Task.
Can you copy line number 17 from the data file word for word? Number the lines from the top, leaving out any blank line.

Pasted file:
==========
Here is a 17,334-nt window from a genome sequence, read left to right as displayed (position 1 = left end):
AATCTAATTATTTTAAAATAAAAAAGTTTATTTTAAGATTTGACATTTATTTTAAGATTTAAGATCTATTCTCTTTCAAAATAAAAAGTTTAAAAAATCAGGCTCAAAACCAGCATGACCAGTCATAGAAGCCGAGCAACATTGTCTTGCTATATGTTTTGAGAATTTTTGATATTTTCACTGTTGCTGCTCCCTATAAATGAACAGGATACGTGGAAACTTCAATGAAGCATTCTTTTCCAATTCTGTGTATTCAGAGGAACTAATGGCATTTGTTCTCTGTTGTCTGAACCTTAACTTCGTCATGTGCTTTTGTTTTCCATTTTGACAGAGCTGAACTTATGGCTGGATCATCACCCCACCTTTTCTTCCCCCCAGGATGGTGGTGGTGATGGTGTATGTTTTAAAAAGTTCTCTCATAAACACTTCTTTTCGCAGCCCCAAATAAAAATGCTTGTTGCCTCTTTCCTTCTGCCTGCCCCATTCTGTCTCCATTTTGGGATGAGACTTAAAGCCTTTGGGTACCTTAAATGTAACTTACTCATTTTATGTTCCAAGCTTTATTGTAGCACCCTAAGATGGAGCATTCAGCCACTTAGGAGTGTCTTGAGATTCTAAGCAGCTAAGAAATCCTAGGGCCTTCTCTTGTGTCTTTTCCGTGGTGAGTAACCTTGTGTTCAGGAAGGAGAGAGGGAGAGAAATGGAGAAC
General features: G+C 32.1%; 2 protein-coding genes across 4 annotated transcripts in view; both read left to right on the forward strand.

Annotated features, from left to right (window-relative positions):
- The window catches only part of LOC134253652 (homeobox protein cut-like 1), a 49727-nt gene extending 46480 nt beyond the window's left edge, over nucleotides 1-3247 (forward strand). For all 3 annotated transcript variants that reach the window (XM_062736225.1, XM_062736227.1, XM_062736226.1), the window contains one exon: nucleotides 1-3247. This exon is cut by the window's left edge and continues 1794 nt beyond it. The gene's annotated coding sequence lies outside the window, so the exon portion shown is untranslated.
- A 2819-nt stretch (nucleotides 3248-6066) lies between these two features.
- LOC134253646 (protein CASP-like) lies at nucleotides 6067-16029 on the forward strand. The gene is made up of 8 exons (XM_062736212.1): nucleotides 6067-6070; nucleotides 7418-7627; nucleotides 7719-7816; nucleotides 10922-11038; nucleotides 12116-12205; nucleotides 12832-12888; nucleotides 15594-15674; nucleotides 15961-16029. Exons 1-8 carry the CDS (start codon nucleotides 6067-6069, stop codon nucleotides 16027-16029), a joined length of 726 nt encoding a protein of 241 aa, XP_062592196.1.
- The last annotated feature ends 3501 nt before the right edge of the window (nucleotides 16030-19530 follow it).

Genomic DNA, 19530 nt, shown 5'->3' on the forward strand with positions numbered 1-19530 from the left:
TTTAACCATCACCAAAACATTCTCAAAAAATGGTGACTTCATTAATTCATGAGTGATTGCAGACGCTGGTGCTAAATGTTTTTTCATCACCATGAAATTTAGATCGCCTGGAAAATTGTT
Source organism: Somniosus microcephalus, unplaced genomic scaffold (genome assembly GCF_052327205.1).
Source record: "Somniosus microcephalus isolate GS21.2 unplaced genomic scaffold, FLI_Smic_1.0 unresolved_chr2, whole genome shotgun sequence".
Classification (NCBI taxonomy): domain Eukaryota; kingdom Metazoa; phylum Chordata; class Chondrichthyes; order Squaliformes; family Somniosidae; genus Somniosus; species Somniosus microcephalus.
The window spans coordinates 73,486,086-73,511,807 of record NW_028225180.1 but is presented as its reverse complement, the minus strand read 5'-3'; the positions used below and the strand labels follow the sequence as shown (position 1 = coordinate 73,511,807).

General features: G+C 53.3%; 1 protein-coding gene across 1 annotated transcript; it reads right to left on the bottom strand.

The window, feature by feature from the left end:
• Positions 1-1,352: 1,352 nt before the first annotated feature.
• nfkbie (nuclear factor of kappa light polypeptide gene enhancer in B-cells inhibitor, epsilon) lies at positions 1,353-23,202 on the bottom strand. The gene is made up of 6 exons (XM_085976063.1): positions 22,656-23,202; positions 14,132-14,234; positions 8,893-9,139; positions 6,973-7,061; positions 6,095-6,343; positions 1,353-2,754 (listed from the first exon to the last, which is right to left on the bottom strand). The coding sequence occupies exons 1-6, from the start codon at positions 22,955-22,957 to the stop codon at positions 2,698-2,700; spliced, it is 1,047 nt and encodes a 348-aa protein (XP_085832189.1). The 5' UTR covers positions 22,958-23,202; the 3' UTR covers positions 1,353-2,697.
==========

• Positions 1-1,352: 1,352 nt before the first annotated feature.